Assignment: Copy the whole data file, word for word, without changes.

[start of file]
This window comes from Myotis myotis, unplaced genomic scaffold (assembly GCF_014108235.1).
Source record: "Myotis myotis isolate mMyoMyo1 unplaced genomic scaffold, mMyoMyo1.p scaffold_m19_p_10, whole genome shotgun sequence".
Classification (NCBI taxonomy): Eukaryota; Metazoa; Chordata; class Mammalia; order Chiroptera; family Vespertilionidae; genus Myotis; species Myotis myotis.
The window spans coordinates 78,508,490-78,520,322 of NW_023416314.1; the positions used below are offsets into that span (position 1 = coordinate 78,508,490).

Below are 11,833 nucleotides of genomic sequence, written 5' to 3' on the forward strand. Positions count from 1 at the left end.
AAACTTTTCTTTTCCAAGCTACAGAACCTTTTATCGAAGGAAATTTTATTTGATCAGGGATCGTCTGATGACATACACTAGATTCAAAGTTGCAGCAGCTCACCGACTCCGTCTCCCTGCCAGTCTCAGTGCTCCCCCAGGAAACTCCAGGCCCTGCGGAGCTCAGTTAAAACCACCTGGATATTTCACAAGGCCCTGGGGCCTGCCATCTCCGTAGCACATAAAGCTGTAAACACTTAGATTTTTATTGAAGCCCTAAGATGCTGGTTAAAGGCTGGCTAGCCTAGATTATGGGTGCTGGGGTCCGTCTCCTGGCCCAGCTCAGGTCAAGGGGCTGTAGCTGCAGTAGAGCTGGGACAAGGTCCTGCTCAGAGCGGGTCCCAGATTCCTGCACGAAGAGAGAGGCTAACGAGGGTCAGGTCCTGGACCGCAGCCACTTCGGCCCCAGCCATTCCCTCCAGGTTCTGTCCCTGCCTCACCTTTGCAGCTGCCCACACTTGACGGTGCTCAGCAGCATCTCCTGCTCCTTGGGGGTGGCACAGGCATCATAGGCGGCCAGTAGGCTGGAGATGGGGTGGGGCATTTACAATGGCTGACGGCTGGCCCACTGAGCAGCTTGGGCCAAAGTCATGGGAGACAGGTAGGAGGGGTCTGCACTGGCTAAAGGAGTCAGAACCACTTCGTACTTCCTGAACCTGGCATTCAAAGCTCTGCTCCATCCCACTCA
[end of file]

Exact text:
This window comes from Myotis myotis, unplaced genomic scaffold (assembly GCF_014108235.1).
Source record: "Myotis myotis isolate mMyoMyo1 unplaced genomic scaffold, mMyoMyo1.p scaffold_m19_p_10, whole genome shotgun sequence".
Classification (NCBI taxonomy): Eukaryota; Metazoa; Chordata; class Mammalia; order Chiroptera; family Vespertilionidae; genus Myotis; species Myotis myotis.
The window spans coordinates 78,508,490-78,520,322 of NW_023416314.1; the positions used below are offsets into that span (position 1 = coordinate 78,508,490).

Below are 11,833 nucleotides of genomic sequence, written 5' to 3' on the forward strand. Positions count from 1 at the left end.
AAACTTTTCTTTTCCAAGCTACAGAACCTTTTATCGAAGGAAATTTTATTTGATCAGGGATCGTCTGATGACATACACTAGATTCAAAGTTGCAGCAGCTCACCGACTCCGTCTCCCTGCCAGTCTCAGTGCTCCCCCAGGAAACTCCAGGCCCTGCGGAGCTCAGTTAAAACCACCTGGATATTTCACAAGGCCCTGGGGCCTGCCATCTCCGTAGCACATAAAGCTGTAAACACTTAGATTTTTATTGAAGCCCTAAGATGCTGGTTAAAGGCTGGCTAGCCTAGATTATGGGTGCTGGGGTCCGTCTCCTGGCCCAGCTCAGGTCAAGGGGCTGTAGCTGCAGTAGAGCTGGGACAAGGTCCTGCTCAGAGCGGGTCCCAGATTCCTGCACGAAGAGAGAGGCTAACGAGGGTCAGGTCCTGGACCGCAGCCACTTCGGCCCCAGCCATTCCCTCCAGGTTCTGTCCCTGCCTCACCTTTGCAGCTGCCCACACTTGACGGTGCTCAGCAGCATCTCCTGCTCCTTGGGGGTGGCACAGGCATCATAGGCGGCCAGTAGGCTGGAGATGGGGTGGGGCATTTACAATGGCTGACGGCTGGCCCACTGAGCAGCTTGGGCCAAAGTCATGGGAGACAGGTAGGAGGGGTCTGCACTGGCTAAAGGAGTCAGAACCACTTCGTACTTCCTGAACCTGGCATTCAAAGCTCTGCTCCATCCCACTCA